Vector in Chief

Illustration of Trump and the Statue of Liberty with a mask
Illustration by Ellie Foreman-Peck

On July 4, 1775, just his second day serving as commander-in-chief of the American revolutionary forces, George Washington issued strict orders to prevent the spread of infection among his soldiers: “No person is to be allowed to go to Fresh-water pond a fishing or any other occasion as there may be a danger of introducing the small pox into the army.” As he wrote later that month to the president of the Continental Congress, John Hancock, he was exercising “the utmost Vigilance against this most dangerous Enemy.” On March 8, 2020, well over two months after the first case of Covid-19 had been confirmed in the United States, Dan Scavino, assistant to the president and director of social media at the White House, tweeted a mocked-up picture of his boss Donald Trump playing a violin. The caption read, “My next piece is called Nothing Can Stop What’s Coming.” Trump himself retweeted the image with the comment “Who knows what this means, but it sounds good to me!”

It is a truth universally acknowledged that Donald Trump is no George Washington, but his descent from commander-in-chief to vector-in-chief is nonetheless dizzying. Trump’s narcissism, mendacity, bullying, and malignant incompetence were obvious before the coronavirus crisis, and they have been magnified rather than moderated in his surreal response to a catastrophe whose full gravity he failed to accept until March 31, when it had become horribly undeniable. The volatility of his behavior during the crucial weeks of February and March, when coherent action could have limited the subsequent loss of life—the veering between flippancy and rage, breezy denial and dark fear-mongering—may not seem to demand further explanation.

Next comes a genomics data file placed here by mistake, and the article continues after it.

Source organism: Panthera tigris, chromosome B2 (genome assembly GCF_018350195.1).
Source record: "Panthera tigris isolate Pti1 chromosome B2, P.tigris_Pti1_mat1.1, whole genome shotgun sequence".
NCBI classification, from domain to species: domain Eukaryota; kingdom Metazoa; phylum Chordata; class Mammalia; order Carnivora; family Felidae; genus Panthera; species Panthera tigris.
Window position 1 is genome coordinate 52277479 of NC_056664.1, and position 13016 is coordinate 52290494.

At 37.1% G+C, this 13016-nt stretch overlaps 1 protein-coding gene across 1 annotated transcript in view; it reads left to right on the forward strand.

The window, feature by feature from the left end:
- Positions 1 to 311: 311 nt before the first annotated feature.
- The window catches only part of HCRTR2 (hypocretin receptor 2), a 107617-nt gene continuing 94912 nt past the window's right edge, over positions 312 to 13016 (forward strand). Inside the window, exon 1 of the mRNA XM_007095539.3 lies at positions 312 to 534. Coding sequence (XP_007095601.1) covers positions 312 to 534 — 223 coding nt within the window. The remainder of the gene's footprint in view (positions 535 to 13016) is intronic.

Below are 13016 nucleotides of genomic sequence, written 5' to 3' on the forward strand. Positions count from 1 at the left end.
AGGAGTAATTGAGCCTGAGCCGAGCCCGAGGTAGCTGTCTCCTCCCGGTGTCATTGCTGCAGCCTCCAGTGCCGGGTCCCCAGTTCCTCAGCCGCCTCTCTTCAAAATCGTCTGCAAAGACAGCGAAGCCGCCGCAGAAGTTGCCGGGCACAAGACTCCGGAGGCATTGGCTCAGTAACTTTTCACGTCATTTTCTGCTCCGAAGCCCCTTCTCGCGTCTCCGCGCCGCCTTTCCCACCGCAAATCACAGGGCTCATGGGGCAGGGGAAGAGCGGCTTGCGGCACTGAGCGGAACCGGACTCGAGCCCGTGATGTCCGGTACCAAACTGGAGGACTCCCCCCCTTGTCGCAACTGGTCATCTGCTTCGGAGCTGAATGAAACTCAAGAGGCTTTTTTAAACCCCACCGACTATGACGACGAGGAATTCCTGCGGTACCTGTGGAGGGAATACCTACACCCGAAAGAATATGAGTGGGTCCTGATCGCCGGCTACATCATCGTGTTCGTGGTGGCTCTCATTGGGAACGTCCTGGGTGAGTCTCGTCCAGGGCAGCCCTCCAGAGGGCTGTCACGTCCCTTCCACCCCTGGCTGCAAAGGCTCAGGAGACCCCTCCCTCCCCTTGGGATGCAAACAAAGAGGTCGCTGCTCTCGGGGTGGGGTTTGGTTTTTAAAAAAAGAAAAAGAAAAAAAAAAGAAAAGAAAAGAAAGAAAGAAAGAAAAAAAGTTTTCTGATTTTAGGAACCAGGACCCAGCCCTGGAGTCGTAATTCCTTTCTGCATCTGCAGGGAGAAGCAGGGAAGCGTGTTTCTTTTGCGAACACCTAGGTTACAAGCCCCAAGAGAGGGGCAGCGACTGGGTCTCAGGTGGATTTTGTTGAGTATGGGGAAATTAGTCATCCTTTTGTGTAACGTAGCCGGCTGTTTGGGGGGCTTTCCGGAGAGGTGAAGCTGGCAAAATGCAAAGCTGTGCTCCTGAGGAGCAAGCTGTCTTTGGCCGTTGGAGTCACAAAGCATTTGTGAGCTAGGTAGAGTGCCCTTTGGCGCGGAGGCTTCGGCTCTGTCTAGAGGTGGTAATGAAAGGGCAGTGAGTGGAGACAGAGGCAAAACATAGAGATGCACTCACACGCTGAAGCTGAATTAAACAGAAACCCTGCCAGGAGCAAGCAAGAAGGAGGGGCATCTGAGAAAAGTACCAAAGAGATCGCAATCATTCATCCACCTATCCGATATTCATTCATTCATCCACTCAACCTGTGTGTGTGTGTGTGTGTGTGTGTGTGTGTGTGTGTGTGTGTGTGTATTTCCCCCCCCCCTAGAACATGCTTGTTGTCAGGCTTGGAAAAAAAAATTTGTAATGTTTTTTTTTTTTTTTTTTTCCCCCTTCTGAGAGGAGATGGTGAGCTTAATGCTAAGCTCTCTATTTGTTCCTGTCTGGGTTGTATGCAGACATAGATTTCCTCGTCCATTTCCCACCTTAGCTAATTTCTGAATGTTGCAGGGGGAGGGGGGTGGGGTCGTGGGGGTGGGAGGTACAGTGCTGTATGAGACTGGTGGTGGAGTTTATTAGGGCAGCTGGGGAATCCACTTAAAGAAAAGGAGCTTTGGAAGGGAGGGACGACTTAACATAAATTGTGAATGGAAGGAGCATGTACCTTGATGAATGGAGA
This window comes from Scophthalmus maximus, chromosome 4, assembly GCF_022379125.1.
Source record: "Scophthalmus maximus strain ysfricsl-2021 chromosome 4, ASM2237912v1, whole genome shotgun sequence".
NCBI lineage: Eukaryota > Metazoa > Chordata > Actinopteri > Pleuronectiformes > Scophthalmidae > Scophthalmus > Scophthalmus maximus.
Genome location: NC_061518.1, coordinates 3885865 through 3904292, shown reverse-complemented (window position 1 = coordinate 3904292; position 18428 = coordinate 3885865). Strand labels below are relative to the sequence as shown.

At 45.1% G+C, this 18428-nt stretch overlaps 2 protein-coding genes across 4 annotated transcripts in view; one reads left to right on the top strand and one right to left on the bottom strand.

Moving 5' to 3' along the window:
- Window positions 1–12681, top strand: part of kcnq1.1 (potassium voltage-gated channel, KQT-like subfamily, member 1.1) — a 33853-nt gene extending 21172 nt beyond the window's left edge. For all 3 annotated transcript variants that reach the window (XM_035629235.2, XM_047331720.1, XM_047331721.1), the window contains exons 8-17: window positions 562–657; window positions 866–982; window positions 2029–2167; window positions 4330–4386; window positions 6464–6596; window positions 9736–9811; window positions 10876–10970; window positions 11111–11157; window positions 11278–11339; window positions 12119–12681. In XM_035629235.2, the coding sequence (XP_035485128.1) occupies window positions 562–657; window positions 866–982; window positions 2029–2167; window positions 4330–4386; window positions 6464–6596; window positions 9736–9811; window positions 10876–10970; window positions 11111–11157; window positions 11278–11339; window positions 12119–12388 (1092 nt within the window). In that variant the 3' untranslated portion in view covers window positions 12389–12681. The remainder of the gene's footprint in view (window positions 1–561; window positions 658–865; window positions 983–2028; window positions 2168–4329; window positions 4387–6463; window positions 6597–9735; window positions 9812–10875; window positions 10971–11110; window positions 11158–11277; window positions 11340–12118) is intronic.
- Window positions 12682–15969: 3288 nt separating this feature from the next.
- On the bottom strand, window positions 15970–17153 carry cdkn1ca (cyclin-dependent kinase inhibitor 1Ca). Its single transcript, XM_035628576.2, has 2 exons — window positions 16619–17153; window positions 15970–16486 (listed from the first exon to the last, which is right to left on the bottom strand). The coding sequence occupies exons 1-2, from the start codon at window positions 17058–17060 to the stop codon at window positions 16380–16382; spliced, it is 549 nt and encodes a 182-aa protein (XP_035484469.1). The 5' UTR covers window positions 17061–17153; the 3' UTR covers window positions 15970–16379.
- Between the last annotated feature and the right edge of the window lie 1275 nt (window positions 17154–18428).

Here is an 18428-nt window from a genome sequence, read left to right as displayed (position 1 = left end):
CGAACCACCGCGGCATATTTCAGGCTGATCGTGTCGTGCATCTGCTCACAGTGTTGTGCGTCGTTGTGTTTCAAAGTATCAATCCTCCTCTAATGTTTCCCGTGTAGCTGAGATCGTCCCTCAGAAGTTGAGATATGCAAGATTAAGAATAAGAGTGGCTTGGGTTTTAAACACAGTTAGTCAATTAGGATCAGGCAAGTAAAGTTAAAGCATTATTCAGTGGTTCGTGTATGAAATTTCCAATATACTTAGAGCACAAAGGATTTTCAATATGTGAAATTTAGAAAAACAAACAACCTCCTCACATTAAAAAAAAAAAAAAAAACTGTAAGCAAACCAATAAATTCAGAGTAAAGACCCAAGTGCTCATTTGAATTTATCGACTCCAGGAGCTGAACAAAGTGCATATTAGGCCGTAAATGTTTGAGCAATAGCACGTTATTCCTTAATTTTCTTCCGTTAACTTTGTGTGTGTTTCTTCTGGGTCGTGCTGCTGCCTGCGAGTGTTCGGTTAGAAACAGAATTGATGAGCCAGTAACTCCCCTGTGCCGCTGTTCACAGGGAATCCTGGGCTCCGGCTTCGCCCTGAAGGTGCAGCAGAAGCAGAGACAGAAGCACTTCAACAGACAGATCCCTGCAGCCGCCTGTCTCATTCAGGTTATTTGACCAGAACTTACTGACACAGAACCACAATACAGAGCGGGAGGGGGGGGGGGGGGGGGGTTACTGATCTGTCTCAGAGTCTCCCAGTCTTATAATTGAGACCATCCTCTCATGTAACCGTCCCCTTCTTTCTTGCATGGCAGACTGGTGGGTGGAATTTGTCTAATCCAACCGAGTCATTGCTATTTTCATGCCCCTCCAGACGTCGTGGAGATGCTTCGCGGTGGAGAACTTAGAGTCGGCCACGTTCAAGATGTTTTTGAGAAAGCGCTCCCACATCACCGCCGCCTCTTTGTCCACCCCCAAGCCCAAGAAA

Even after he belatedly accepted the seriousness of the threat, the grotesque spectacle of his turning vital public information briefings into campaign rallies—with journalists serving as necessary objects of contempt and facts being indiscriminately jumbled with wild hunches and bitter invective—was, to his fans, a signal that nothing had really changed. Since the president had not altered his conduct, why should they? Since Trump simply carried on being Trump, his disastrous performance seems to require no further elucidation. It is his nature. Yet there is a mystery at its heart. For if there is one thing that Trump has presented as his unique selling point, it is “utmost Vigilance,” his endless insistence that, as he puts it, “our way of life is under threat.”

If the United States is to be run by a man who has perfected the paranoid style, the least its citizens might expect is a little of that paranoia when it is actually needed. But even on March 26, when the US had surpassed China and Italy to become the most afflicted country in the world, Trump continued to talk down the threat from the virus:


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